SMARTER THERMOSTATS

Unless you have a really old mercury thermometer, odds are that by now you’ve upgraded to at least an early generation “setback” thermostat that enables you to program different temperature settings for different times of day. But the latest “smart” thermostats can do a lot more than that, including enabling you to remotely raise and lower the temperature from your phone. Many also allow you to save energy by creating heating zones with reduced temperatures in little used parts of the home. Models such as the Nest actually learn your habits and adjust things accordingly, and can also be tied in to home security cameras, smoke and CO detectors, and more.

RENO REBATE

If your furnace needs imminent replacement, Ontario’s hydro companies are offering rebates on furnace upgrades, including $250 for installing a model with a variable-speed ECM motor. The catch is that the work has to be completed by December 31, 2018. Visit SaveOnEnergy.ca for more details. Equipment manufacturers and natural gas suppliers often also offer rebates. A reputable HVAC technician will be able to tell you the offers available in your area.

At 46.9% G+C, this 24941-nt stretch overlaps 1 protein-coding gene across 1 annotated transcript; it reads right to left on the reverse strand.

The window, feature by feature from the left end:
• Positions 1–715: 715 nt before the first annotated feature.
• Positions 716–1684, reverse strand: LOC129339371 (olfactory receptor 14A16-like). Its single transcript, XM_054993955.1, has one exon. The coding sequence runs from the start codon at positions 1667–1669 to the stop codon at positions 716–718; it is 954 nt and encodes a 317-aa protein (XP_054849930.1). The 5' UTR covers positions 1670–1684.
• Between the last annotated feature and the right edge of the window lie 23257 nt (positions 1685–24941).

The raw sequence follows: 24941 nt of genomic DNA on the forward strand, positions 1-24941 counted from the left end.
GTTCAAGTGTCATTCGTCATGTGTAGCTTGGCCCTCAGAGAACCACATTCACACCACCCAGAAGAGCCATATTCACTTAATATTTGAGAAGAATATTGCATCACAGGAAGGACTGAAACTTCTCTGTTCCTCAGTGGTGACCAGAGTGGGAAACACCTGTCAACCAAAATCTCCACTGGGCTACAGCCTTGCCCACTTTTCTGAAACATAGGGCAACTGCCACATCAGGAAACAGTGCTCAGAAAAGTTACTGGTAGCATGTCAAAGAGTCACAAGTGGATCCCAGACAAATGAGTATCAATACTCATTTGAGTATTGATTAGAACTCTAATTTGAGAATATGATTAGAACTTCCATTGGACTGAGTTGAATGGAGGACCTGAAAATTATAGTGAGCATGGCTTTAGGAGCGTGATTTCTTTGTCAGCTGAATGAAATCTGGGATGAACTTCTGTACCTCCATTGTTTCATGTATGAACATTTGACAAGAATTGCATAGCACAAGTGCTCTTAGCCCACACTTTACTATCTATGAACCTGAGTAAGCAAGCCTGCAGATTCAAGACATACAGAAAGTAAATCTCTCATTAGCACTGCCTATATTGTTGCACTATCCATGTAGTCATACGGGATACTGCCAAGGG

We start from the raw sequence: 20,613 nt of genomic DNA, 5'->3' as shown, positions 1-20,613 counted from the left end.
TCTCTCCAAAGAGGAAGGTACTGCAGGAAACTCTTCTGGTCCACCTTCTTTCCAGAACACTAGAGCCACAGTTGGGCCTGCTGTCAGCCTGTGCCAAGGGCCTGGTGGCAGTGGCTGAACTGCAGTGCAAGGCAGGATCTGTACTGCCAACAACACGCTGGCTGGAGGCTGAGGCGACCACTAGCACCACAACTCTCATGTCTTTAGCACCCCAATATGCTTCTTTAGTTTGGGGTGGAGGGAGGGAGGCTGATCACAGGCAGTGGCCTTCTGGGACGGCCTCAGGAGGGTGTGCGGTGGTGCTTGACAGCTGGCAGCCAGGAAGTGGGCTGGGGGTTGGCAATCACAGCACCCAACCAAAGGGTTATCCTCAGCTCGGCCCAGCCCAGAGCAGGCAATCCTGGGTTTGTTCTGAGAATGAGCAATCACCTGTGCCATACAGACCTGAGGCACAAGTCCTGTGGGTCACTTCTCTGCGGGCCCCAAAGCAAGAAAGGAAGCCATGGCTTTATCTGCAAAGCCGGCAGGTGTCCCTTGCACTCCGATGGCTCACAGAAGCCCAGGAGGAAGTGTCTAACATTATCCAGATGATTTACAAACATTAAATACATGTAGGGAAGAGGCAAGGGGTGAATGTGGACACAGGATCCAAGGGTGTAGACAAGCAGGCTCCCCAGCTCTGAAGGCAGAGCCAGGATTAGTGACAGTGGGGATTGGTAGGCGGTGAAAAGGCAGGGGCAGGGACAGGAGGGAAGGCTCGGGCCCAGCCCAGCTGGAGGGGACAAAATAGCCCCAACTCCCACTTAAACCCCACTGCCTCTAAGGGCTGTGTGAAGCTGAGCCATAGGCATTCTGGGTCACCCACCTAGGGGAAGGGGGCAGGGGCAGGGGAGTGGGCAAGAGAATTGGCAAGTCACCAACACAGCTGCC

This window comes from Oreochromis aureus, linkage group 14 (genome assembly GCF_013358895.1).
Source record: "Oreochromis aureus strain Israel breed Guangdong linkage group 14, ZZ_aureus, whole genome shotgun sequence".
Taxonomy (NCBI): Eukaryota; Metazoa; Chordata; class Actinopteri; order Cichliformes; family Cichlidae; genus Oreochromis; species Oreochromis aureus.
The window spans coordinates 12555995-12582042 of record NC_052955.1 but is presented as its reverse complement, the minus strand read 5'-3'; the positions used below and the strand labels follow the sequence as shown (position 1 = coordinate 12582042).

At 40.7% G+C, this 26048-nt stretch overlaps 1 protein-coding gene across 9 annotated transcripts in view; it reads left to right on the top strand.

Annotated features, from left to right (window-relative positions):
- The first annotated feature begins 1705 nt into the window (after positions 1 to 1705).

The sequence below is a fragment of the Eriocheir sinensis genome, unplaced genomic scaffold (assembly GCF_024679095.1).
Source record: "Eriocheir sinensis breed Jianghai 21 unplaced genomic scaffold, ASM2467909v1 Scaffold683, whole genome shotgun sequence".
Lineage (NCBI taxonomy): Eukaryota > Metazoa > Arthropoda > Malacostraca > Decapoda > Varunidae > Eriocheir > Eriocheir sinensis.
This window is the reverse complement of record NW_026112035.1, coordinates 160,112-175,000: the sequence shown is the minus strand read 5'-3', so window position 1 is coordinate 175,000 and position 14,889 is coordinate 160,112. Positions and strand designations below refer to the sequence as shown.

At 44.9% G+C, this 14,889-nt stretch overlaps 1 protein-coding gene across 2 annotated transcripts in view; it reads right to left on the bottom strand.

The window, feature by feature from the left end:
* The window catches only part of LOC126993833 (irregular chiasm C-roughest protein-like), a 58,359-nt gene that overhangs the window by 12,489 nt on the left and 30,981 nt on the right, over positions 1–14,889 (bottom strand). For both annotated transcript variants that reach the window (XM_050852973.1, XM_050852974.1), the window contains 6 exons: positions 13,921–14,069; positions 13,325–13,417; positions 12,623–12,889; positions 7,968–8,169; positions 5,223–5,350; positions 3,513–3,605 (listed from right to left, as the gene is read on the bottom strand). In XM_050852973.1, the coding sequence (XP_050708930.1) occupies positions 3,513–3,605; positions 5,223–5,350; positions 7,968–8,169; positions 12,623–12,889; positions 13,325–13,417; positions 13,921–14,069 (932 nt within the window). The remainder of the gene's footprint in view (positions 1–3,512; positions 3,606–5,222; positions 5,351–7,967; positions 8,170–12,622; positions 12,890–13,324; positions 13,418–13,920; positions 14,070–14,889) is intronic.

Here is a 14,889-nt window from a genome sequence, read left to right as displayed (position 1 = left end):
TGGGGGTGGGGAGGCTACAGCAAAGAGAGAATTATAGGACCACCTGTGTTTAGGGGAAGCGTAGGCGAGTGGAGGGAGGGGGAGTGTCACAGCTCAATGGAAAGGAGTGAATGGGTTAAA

DIY TO-DO LIST

An annual service inspection will ensure your furnace is operating at peak efficiency. But between visits from the pros, homeowners should replace the furnace filter at least as often as the manufacturer suggests. A clogged filter reduces airflow and causes the furnace to overwork. Homeowners with pets may need to be even more vigilant.

CAPTION: Photography courtesy of Margaret Mulligan

Jim Caruk, Renovation Editor

We look forward to hearing from you and welcome your feedback. Do you have a reno or decor question for our team of experts?

Email editorial@renoanddecor.com